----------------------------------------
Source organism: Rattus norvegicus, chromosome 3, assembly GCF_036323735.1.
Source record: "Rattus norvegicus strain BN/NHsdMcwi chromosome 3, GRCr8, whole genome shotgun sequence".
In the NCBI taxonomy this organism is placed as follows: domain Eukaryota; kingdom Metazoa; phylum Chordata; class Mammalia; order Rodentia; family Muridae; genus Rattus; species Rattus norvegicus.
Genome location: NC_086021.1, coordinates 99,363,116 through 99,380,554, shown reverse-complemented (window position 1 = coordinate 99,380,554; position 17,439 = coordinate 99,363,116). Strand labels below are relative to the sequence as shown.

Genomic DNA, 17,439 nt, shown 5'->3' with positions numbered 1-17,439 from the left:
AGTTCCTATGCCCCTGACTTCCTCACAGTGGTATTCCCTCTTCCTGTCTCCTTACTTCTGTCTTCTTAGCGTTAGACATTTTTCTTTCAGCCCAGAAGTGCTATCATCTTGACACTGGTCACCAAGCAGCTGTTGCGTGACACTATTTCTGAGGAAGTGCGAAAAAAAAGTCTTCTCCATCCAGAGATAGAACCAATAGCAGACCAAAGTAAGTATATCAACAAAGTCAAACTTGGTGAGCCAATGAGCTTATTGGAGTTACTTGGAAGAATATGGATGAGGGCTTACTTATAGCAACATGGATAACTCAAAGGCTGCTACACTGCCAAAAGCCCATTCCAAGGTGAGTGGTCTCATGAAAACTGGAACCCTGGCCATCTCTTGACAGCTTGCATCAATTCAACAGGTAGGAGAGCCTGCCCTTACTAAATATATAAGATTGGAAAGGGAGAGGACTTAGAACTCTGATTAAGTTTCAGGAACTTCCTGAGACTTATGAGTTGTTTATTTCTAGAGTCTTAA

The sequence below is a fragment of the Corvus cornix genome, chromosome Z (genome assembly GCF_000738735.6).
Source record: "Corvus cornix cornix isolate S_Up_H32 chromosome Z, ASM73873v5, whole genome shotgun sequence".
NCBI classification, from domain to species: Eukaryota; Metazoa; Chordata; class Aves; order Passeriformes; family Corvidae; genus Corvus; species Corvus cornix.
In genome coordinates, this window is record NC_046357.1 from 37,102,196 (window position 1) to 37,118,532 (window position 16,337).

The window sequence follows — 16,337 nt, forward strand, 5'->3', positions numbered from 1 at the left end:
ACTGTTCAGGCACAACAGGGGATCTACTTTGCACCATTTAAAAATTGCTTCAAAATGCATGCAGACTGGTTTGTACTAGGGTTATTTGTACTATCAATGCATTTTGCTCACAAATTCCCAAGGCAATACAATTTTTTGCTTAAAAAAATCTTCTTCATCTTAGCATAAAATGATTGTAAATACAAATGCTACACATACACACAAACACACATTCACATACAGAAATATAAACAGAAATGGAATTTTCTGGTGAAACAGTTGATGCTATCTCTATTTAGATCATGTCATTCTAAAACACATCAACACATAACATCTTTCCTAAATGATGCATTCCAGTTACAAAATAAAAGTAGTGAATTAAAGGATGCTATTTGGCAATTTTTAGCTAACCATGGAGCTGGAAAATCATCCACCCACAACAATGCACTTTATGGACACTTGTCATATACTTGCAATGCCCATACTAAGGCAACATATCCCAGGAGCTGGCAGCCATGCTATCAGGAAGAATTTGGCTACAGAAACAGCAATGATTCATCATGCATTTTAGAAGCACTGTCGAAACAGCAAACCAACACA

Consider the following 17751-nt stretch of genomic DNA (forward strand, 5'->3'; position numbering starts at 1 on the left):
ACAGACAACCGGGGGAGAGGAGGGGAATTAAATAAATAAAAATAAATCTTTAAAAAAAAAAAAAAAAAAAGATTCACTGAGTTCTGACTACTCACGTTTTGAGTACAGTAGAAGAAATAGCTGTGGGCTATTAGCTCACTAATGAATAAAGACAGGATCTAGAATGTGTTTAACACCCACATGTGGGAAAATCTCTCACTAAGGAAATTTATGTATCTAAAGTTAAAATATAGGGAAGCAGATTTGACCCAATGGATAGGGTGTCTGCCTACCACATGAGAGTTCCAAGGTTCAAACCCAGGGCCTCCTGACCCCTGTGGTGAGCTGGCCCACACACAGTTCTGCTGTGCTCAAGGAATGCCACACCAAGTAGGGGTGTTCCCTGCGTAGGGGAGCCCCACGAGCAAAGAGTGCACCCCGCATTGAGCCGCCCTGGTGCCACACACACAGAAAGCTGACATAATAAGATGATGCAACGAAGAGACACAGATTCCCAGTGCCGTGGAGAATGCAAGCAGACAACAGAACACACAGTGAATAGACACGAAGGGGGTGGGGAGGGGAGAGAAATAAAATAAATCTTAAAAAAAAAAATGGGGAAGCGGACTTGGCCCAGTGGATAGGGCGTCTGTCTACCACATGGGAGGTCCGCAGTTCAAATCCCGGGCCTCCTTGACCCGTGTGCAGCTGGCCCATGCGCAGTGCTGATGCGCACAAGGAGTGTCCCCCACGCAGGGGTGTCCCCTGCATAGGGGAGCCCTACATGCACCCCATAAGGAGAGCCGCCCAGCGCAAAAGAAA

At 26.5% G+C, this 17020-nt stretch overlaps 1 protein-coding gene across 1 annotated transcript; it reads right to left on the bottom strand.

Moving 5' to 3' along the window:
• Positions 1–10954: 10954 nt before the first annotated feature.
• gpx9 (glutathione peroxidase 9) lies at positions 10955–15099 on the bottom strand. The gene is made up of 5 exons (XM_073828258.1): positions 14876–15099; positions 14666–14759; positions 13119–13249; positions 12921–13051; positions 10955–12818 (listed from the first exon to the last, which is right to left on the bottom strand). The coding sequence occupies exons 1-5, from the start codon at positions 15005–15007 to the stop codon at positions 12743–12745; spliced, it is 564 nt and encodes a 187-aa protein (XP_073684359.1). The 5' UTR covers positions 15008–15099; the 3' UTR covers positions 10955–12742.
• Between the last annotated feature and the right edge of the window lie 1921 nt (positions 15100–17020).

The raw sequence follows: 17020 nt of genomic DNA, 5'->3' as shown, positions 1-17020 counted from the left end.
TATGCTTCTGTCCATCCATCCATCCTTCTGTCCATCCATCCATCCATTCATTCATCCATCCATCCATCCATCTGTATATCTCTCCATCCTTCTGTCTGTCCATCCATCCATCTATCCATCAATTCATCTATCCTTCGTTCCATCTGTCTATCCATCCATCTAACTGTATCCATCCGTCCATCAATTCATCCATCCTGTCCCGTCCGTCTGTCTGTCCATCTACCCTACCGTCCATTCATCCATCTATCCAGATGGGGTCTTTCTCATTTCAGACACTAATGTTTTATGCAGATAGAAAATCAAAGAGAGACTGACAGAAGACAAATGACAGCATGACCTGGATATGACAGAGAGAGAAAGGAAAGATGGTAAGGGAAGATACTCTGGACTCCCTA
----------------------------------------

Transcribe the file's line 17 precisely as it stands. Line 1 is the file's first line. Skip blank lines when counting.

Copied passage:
• Positions 1–10954: 10954 nt before the first annotated feature.